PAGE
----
In clock cycle 1, PCI initiator 110 also drives the lower portion of the address (e.g., low address 210) onto AD[31:0] and the upper portion of the address (e.g., high address 220) onto AD[63:32], and it continues to drive high address 220 onto AD[63:32] for the duration of both address phases of the DAC. During clock cycle 2, PCI initiator 110 starts the second address phase of the DAC by driving high address 215 onto AD[31:0]. All devices on the PCI bus latch these addresses, and during clock cycle 3 they decode the address. The target named by the address claims the transaction in clock cycle 4 by asserting the DEVSEL# signal (at point 240). If the transaction is a read, on the rising edge of clock cycle 4, turn-around cycles 225 are inserted in AD[31:0] and AD[63:32]. Data A 230 and data B 232 are then driven onto the bus by the target device or by the initiator device depending on the type of transaction. Thus, in the prior art a 64-bit address is divided into 32-bit operands and transmitted via a DAC, even if the target device is a 64-bit device and therefore capable of reading a 64-bit address.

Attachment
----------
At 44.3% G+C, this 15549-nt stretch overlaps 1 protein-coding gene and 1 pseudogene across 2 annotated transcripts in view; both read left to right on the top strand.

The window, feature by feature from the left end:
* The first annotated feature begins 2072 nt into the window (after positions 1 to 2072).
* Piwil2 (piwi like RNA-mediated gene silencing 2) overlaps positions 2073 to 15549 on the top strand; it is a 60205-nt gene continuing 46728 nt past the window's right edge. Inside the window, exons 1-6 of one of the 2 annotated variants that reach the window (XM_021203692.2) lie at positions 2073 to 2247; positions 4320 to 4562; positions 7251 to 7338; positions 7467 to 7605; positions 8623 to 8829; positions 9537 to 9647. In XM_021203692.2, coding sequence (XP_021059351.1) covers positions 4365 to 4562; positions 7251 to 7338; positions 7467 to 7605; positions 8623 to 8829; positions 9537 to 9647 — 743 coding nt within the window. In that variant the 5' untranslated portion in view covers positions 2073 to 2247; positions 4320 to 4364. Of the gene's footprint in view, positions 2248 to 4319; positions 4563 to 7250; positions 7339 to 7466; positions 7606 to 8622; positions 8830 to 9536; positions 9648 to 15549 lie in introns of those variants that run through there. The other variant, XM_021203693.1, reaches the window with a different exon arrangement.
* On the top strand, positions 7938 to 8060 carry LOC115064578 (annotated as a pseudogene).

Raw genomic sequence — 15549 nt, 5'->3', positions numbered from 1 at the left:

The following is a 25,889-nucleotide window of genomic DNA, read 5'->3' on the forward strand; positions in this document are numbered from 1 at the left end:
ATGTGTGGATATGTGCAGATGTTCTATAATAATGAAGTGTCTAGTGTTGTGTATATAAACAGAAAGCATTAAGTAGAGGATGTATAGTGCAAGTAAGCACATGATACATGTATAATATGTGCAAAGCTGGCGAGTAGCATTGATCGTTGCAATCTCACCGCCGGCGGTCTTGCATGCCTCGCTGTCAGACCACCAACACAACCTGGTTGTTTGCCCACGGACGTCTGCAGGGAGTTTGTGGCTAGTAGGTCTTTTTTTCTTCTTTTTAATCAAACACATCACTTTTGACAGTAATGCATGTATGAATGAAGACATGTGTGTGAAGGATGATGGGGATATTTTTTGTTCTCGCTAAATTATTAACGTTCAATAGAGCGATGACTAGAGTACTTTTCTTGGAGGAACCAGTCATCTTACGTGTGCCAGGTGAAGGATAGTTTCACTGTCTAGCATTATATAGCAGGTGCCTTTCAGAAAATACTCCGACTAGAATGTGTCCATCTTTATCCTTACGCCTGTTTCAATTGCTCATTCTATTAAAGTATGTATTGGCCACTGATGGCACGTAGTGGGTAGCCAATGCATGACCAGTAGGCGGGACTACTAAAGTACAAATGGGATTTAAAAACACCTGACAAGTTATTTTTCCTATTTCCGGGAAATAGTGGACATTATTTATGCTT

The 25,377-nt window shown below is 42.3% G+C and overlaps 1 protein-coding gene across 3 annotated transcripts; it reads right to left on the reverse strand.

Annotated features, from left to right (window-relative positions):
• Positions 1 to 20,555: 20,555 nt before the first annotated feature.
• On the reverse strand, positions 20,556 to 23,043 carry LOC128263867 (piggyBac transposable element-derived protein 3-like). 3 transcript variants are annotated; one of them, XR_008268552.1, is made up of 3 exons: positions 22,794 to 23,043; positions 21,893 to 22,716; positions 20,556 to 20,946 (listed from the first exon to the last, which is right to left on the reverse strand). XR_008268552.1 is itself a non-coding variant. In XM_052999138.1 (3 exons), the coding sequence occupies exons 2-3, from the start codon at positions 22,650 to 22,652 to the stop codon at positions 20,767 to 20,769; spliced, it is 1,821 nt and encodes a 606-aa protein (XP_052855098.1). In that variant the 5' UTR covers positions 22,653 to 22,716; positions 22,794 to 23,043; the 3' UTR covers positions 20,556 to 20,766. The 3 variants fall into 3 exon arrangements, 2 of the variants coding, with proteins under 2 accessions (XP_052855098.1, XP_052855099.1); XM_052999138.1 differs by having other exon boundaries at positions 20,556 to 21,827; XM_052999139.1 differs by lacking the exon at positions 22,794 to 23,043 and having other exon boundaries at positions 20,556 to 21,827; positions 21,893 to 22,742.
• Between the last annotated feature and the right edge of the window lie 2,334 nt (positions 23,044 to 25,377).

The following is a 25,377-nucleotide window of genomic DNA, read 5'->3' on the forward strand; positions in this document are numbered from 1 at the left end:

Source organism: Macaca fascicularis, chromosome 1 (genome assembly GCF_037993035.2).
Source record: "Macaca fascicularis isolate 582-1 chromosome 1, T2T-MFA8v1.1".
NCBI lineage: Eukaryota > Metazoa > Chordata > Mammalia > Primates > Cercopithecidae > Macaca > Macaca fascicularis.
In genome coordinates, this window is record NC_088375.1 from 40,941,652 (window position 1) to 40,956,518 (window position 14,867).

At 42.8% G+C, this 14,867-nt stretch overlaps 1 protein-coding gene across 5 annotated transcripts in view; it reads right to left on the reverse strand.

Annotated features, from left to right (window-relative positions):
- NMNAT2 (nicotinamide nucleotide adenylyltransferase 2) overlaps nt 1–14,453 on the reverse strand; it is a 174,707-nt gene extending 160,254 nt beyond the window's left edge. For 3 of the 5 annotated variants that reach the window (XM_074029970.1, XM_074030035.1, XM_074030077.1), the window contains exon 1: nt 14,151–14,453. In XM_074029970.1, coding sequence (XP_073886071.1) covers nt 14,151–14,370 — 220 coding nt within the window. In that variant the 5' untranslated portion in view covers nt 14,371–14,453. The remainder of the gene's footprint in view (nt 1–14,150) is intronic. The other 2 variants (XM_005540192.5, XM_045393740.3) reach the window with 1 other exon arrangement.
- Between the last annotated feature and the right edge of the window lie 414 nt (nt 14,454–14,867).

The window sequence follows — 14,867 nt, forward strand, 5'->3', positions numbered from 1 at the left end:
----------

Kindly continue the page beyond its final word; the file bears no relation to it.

The prior art is problematic because a single address cycle (or single address command, SAC) cannot be used to transmit a 64-bit address as a single 64-bit operand to a 64-bit target device in the presence of a 32-bit target device, even if the 64-bit initiator knows that the target device is a 64-bit device. In accordance with the PCI specification, when an initiator device initiates a transaction, it drives onto the PCI bus the address of the target device with which the initiator device is seeking to perform the transaction. At this stage of the transaction, all target devices on the PCI bus latch the address, and then each target device decodes the address to determine whether or not it is the intended target named by the address. Hence, if a 64-bit address is transmitted over the PCI bus in a single address cycle, each 32-bit target device on the bus, as well as each 64-bit target device, latches the address. However, the 32-bit targets will only be capable of reading a portion of the address (namely, the lower half of the address), because these devices do not have access to the upper 32 bits of the address. In the likely case in which the lower half of a 64-bit address matches the 32-bit address of a 32-bit device, that 32-bit device will erroneously assert a claim to the transaction. In the meantime, the 64-bit device that is the intended, recipient of the address will also assert a claim to the transaction after it decodes and recognizes its address, so that two devices will have asserted a claim to the same transaction.